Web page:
SYNOPSIS: The year is 1939. The world, still reeling from the horrors of the First World War, is on the brink of tipping into an even more gruesome conflict, as fascism is on the march — and gathering strength in America’s darkest corners. Against this backdrop, a series of violent murders has begun in Gotham, and the recent emergence of the mysterious vigilante known as The Bat-Man has the power brokers of the city living in fear of institutional collapse. All of the evidence in the murder investigation defies logic: the perpetrators are all men who died in the electric chair. But when The Bat-Man comes face to face with one of these sickening anomalies, he barely escapes with his life — throwing into question his ability to survive in a world that is brutally evolving around him! Legendary writer Dan Jurgens and superstar artist Mike Perkins return to the earliest days of The Dark Knight, retelling one of his most infamous cases through an acutely modern lens, depicting a world paralyzed by anxiety and a desperate populace crying out for release!


I mean, just, wow.

Dan Jurgens is already a comics legend. The man killed Superman! But now he is tackling Batman, sorry, THE Bat-Man, and he is just as comfortable in the Gotham of the past as he is in the skies of Metropolis.

Joined by artist Mike Perkins, whose work graced many pages in Ed Brubaker’s Captain America, readers are thrown feet-first into the year of Bat-Man’s origin, 1939.

The comic opens so brilliantly, showcasing newspapers and magazines from the era, giving a historical context from the world you are about to be fully immersed in. Mixed in with headlines screaming about the Depression and Nazi invasions are more local events, denying the involvement of a “Bat-Man” and the death of a chemical magnate in his factory’s acid tank. This alternate history grounds the world as you enter from a skyline view to the gritty, crowded Gotham streets.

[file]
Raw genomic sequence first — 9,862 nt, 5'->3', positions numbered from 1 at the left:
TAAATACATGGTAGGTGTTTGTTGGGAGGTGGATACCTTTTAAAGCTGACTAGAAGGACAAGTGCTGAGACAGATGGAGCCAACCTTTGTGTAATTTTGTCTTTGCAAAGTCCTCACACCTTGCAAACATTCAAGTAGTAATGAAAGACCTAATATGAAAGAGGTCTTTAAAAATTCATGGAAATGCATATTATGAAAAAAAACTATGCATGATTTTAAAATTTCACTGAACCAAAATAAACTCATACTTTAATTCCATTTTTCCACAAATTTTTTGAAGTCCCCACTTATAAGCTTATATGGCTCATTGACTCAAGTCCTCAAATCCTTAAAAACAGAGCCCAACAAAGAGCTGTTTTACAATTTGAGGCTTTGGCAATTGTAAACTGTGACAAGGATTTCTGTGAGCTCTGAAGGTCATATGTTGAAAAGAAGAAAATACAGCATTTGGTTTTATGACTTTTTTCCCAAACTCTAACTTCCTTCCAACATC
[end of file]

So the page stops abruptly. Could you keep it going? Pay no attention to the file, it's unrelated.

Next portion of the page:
This is a Gotham that needs a Bat-Man, in large part thanks to the corruption of the police force, as seen from the start. Perkins’ illustrative style brings life to Commissioner Gordon, echoing Kane’s vintage model, but fleshing him out and making him feel more real.

Oh, this issue gets gruesome, too. It earns the “Black Label” moniker with its opening crime scene and even scatters in some swearing, too. This isn’t The Batman Adventures and it earns its 17+ label several times throughout the story.

The Bruce Wayne that we get introduced to comes off as more lonely than normal. Yes, he is friends with Gordon and I love Jurgens’ explanation for the relationship, but this is a man with no other confidants. As he tells Gordon, the family butler moved on when he went to college and he hasn’t seen him since, again keeping with what was established in Detective Comics #27. Since there’s no Alfred, the manor is in a state of disrepair and while we don’t see a traditional-looking Bat Cave, I love the crime lab Bruce has set up.